Published October 18, 2023

At the present rate, there are roughly two major AI developments per day. Over successive days in September 2023, Open AI announced that Dall-E 3 would be integrated with GPT 4 which is important because it gives the image platform detailed generative abilities based on conversational style inputs; YouTube & Spotify both announced a suite of generative AI tools for content creation (from audio language translation in the creator’s actual voice, caption creation and even music overlay generation); Getty Images & Nvidia announced a fully indemnified image generation platform (copyright lawyers breathe); and Sam Altman confirmed in his first Reddit post for seven years that “AGI has been internally achieved”.  OK, the last of these was a brilliant troll, but the other announcements (and others like it – there are too many to list) add exponential levels of excitement to a space where many have already reached fever pitch. 

Speaking of copyright lawyers and their interest in AI, though; the announcement we are really waiting for is a ruling from a court in a sophisticated jurisdiction opining on the use of copyrighted materials to train LLMs, which in turn use those inputs to ultimately create “new” outputs.  So, when news broke of a Delhi High Court judgment adjudicating in favor of actor Anil Kapoor, who had brought complaints against certain content creators, having been offended by the use of AI capabilities in their platforms, this outcome initially seemed like a big deal. 

Who is AK, and more importantly what upset him?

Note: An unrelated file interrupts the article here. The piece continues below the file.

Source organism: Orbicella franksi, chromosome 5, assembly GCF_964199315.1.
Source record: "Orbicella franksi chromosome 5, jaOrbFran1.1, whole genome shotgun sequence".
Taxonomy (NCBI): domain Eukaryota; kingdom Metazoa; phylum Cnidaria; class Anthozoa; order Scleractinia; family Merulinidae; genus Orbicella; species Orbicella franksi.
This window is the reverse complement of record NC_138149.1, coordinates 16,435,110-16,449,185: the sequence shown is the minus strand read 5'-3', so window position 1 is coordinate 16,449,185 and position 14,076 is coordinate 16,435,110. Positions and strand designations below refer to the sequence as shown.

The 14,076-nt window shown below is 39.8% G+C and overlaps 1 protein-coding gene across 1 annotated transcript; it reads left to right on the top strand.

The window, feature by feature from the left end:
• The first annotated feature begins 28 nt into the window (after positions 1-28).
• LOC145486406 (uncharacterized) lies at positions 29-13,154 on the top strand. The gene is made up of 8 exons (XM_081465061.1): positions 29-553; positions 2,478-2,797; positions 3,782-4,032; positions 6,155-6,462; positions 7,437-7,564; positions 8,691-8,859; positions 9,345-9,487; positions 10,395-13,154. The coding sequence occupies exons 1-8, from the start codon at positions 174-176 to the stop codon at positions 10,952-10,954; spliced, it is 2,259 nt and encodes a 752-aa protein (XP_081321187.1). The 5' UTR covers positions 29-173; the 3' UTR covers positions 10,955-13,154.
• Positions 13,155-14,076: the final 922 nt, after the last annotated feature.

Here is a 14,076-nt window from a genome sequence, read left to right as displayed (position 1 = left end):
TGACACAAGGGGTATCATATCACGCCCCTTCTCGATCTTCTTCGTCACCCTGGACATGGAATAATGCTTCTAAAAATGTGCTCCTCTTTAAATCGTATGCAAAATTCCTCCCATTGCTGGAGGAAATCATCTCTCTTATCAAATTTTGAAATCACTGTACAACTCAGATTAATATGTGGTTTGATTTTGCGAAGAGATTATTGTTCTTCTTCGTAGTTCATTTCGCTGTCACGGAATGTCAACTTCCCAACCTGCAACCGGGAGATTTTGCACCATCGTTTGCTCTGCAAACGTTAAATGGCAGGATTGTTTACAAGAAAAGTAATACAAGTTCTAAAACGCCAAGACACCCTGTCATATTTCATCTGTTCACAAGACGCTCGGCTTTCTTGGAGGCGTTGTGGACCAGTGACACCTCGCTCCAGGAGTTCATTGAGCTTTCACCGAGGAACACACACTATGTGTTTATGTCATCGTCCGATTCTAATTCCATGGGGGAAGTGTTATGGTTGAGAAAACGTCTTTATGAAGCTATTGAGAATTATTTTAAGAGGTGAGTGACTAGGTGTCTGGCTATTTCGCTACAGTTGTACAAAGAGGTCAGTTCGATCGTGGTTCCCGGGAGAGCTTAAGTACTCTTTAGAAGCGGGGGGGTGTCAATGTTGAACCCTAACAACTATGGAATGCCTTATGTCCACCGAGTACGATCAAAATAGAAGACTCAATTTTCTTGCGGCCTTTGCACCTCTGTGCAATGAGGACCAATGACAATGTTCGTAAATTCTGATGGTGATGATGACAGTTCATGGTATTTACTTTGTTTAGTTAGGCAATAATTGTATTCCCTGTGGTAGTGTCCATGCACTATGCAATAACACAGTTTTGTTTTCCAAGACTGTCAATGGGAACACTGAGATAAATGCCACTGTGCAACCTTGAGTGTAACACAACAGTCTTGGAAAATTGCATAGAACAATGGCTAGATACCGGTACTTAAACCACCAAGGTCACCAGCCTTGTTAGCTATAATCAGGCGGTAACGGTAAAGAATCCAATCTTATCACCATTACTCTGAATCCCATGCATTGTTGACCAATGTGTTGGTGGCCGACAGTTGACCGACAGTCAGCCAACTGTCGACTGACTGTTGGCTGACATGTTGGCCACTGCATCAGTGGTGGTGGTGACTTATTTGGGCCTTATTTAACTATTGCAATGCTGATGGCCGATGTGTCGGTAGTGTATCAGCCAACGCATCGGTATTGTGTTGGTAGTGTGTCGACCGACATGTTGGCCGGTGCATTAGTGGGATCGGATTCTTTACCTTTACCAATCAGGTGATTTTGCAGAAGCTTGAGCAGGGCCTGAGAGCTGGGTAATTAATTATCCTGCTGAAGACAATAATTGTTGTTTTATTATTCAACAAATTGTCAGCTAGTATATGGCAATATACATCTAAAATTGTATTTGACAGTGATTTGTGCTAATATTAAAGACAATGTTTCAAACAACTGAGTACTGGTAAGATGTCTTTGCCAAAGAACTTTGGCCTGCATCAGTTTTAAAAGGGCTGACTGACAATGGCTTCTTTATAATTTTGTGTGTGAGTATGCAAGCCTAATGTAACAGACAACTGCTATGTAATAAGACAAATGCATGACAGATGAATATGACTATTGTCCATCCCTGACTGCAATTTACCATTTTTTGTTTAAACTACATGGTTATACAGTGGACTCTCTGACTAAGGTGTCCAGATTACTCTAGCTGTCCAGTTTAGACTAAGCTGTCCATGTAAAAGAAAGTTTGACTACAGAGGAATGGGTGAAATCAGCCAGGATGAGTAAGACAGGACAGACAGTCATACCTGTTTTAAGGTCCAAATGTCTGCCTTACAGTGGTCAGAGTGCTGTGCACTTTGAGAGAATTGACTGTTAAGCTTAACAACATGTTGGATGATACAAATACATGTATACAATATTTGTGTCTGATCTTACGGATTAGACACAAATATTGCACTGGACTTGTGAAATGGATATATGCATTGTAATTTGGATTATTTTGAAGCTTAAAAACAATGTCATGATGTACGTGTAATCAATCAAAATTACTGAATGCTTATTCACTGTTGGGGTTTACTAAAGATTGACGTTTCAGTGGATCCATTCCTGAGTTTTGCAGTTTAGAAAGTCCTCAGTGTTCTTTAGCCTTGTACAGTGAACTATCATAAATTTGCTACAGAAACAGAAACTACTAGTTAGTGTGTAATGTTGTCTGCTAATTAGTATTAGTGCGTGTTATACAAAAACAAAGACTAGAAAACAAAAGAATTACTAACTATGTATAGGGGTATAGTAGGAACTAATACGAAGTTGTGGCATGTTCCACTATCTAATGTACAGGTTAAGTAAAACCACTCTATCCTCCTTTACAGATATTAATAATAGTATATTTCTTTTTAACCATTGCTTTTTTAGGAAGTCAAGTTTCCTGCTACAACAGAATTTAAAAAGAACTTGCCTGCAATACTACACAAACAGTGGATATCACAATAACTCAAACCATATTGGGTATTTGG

Possibly the fact that Dev Patel won millions of rupees on his gameshow in “Slumdog Millionaire”? Yep, that’s Anil Kapoor. While being the star of over 100 Bollywood films over the last 40 years including “Mr India” (a film about a watch that makes you invisible), those less familiar with Bollywood will most likely remember him as the sub-continent’s answer to Chris Tarrant in Danny Boyle’s ‘Who Wants to be a Millionaire’ themed movie. 

Also in Mr Kapoor’s filmography, the popular title “Yudh” (meaning “fight”) in which he famously remarked “Jhakaas” (or “Chakaas” – up to you) which basically translates to “cool” (think Keanu Reeves + “woah”).  Mr Kapoor complained that 16 defendants (Simply Life India and others) had used his image and likeness within AI tools to generate materials that they then profited from without his consent, all while diminishing his reputation.  As an example, much of the content being generated were videos and memes of Mr Kapoor at various events saying his famous phrase (raised lip and all), creating an association or endorsement-like quality (passing off lawyers recoil). 

What did Justice Prathiba M Singh of the Delhi HC decide?

He acknowledged that free-speech and parody rights are important but said that the attempt to use AI tools to commercialize Mr Kapoor’s name, voice, dialogue, and image, or use of the same to ruin his reputation irrespective of monetization, was simply not on. Interestingly, the judge cited the potential use of these tools to create x-rated deepfakes, and the reaction that Mr Kapoor’s family might have to seeing those kinds of materials, as something to be considered.

And how did some media outlets misrepresent this?

In essence, by implying that a court had prevented an AI platform from being trained on underlying copyrighted material. Not true. This decision, while interesting, essentially reaffirms what has been a long-established rule of IP law in many countries including the UK.  Just ask Topshop how its beef with Rihanna turned out. To quote my own LinkedIn post on this topic: “using the image/likeness/goodwill etc., of a specific individual to commercialize without consent has generally never been allowed in any sophisticated legal system, but using mass amounts of widely available data points to train LLMs which can generate “new” output almost instantaneously is a different question entirely”. 

So, what’s the take away?

That content generation and AI go hand-in-hand, and while everybody has a view, we are still very much awaiting a decision on the key issues; likely to come first out of Getty Image v. Stability AI in the US (copyright lawyers, hold your breath again).

AI is jhakaas, and the yudh about what can be used to train it goes on.

Satnam Singh Sahota

Written by Satnam Singh Sahota

Legal Director, DLA Piper

DLA Piper

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